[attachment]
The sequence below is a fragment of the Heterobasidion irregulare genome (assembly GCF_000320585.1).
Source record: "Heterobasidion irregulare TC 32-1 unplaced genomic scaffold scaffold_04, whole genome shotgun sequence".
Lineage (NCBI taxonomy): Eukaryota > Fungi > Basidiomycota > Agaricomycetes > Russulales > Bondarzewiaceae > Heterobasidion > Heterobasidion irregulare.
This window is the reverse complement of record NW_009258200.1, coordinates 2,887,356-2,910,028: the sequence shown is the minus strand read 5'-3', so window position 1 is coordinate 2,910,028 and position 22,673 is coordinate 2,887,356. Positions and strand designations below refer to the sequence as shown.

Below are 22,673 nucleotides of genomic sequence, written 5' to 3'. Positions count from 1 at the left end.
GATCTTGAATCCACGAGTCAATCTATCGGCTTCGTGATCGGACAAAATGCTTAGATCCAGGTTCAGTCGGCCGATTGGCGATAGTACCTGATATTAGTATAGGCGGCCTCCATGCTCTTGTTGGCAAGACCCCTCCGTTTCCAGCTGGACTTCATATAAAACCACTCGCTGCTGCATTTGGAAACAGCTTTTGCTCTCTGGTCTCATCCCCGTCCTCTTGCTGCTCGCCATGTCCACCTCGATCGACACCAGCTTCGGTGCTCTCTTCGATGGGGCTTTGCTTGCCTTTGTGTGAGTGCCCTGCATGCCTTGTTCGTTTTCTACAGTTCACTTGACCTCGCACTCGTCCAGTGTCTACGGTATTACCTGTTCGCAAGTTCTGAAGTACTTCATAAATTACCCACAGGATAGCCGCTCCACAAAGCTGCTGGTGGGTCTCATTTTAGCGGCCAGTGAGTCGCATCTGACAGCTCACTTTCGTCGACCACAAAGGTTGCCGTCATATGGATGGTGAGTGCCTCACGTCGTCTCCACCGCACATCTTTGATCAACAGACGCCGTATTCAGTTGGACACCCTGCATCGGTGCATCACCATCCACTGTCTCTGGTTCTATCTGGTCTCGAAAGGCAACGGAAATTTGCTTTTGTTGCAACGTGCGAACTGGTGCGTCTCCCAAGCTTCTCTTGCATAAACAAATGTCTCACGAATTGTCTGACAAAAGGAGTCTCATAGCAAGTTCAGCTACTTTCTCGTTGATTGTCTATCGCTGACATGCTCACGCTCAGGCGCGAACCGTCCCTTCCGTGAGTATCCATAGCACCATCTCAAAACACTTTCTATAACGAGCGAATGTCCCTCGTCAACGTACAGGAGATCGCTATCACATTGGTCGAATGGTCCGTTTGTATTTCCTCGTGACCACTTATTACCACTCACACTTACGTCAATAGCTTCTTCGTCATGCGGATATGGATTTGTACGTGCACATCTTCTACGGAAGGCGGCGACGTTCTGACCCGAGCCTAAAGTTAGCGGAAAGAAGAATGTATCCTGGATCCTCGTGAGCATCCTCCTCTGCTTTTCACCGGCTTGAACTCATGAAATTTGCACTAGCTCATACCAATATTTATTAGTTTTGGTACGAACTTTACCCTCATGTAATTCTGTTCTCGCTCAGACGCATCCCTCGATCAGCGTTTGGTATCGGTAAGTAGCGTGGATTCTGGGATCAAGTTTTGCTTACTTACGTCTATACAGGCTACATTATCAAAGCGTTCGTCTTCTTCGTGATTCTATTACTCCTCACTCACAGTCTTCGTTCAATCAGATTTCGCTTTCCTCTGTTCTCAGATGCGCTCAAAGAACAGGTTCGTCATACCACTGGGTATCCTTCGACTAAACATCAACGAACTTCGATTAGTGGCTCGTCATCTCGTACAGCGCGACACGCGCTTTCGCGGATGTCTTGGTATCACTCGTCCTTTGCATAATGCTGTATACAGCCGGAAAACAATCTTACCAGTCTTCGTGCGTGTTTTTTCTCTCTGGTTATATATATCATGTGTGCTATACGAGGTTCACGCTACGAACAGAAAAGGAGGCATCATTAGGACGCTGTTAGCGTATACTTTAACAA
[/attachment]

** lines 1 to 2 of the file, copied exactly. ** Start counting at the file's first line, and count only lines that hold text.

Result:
The sequence below is a fragment of the Heterobasidion irregulare genome (assembly GCF_000320585.1).
Source record: "Heterobasidion irregulare TC 32-1 unplaced genomic scaffold scaffold_04, whole genome shotgun sequence".